Jim looked thoughtful, though not as confused as I assumed he should be. It made me wonder what kinds of strange information he dealt with on a regular basis.
“So,” he said, “according to the transporter records, we did not beam down to Earth, did not intervene, did not in fact violate the Prime Directive. The course of events on Earth indicates no more than a slight deviation of a few decades, but otherwise history continued to follow its original trajectory, as evidenced by us all sitting here. With the exception that we now have a guest – a most charming guest,” again that smile, confident, cocky. I knew I wasn’t at my charming best at the moment, but what the hell, I still appreciated the gesture, as he went on to complete his thought, “…who appears here as if by some unknown – or at least undocumentable – force. Quite a day’s work, I’d say.”
Mr. Spock nodded studiously. “The situation does set forth a fascinating conundrum, Admiral, as to what was truly cause, and what was effect. We assume that our pursuit of Worsham was the causal factor in our actions, and that Hanalie’s transfer to our own time was simply an unanticipated effect. However, given the rather remarkable absence of supporting evidence, it is equally logical to assume that Hanalie’s presence, here and now, was itself the factor that was driving all else, and that Worsham’s own actions – and ours in pursuing him – were simply the unanticipated means toward that inevitable end.”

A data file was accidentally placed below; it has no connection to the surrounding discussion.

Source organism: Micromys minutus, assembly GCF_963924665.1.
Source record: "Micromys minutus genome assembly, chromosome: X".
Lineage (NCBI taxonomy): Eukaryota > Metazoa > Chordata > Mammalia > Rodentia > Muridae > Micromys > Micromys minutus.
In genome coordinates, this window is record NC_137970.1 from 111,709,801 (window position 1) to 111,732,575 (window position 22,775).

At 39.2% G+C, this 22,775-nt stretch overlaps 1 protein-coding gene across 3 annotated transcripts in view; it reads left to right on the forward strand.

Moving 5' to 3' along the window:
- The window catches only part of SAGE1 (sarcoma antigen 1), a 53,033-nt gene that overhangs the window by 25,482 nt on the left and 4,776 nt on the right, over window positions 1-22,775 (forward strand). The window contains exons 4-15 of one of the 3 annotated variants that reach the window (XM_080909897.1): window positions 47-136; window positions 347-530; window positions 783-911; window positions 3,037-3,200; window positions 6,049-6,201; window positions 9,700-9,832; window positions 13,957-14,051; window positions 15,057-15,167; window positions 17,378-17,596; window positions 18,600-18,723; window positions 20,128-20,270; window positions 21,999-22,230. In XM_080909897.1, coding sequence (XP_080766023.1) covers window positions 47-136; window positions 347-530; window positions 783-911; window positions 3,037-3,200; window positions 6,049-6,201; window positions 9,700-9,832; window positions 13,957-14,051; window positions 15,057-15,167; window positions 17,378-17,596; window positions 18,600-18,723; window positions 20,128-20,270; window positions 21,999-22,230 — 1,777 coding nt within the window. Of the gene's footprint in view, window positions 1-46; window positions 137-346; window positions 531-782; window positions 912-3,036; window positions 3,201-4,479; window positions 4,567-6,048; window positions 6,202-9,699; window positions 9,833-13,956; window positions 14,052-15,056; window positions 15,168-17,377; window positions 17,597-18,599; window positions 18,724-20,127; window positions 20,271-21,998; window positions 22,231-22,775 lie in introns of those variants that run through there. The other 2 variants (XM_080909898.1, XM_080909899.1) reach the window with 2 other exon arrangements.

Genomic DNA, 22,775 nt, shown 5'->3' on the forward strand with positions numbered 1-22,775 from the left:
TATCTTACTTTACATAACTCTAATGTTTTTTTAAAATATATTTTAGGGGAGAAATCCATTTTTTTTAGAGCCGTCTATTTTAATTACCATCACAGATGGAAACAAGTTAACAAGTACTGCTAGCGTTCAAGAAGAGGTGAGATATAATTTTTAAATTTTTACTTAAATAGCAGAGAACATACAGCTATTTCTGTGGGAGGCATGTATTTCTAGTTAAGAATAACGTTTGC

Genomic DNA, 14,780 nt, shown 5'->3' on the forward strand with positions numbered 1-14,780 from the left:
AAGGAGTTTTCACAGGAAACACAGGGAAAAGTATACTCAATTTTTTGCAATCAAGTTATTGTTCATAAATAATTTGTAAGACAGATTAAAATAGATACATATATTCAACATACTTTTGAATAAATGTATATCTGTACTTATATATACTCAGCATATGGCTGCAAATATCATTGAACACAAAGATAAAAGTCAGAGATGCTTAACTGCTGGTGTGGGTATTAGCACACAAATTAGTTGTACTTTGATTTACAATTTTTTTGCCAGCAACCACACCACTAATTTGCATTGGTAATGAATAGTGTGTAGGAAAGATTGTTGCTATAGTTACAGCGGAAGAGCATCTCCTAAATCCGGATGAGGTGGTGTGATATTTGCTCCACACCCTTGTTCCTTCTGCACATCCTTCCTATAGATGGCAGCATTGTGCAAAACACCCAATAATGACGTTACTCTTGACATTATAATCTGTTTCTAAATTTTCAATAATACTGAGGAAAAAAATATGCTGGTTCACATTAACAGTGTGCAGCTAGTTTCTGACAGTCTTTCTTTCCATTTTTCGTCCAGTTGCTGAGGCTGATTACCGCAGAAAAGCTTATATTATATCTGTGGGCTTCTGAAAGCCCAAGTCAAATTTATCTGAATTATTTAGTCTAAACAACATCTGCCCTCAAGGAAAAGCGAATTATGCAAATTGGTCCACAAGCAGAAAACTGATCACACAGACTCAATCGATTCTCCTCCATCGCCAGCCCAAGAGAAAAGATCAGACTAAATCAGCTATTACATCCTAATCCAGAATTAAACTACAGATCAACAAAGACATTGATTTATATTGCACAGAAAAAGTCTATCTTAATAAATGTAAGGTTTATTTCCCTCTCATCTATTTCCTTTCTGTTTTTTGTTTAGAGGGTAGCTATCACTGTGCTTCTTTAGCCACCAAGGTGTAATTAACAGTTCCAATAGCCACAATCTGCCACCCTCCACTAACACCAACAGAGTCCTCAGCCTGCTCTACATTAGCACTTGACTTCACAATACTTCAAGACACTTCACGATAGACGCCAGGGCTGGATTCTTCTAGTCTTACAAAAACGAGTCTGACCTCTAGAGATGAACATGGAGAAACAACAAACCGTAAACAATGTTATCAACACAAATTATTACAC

“The chicken or the egg, Spock?” Jim mulled, obviously turning over this mind-blowing proposition in his head. “You think Hanalie’s the reason all this happened, not Worsham?”
Mr. Spock looked unperturbed. “I am simply saying that the existing documentation could be said to support either interpretation equally. The facts only tell us that the man known as Lester Worsham no longer exists in either time period, while Hanalie Surat is dead in her original time, and yet lives in ours. Since time in any circumstance is only perceived to be linear, and since the anomaly quite clearly altered even that normal perception, one must logically admit at least the possibility that what we perceived as cause was, in fact, the effect, and vice versa.”
“You mean it was Hanalie we were looking for all along?” The doctor cut to the chase, “Without knowing it? But why?”
“You are a scientist, Doctor,” Spock’s even voice, I thought, toyed with sarcasm. “Surely you would not leap to form a hypothesis as to that from our currently inadequate data.”
In the awkward silence of the moment, three sets of eyes somehow focused in on me: curious, speculative, as if adjusting their assessment of me, perhaps from fluffy incidental hitchhiker to someone who might actually require a second, closer look.
There was apparently no end to the weirdness of this day. I let the implications of Mr. Spock’s crazy-ass theory sink in. I was all the way down the rabbit hole and this weird-eared March Hare was saying that down was up, and up was down.
I may have been one mind-blown Alice, but somehow I knew what he said was the crazy-ass truth.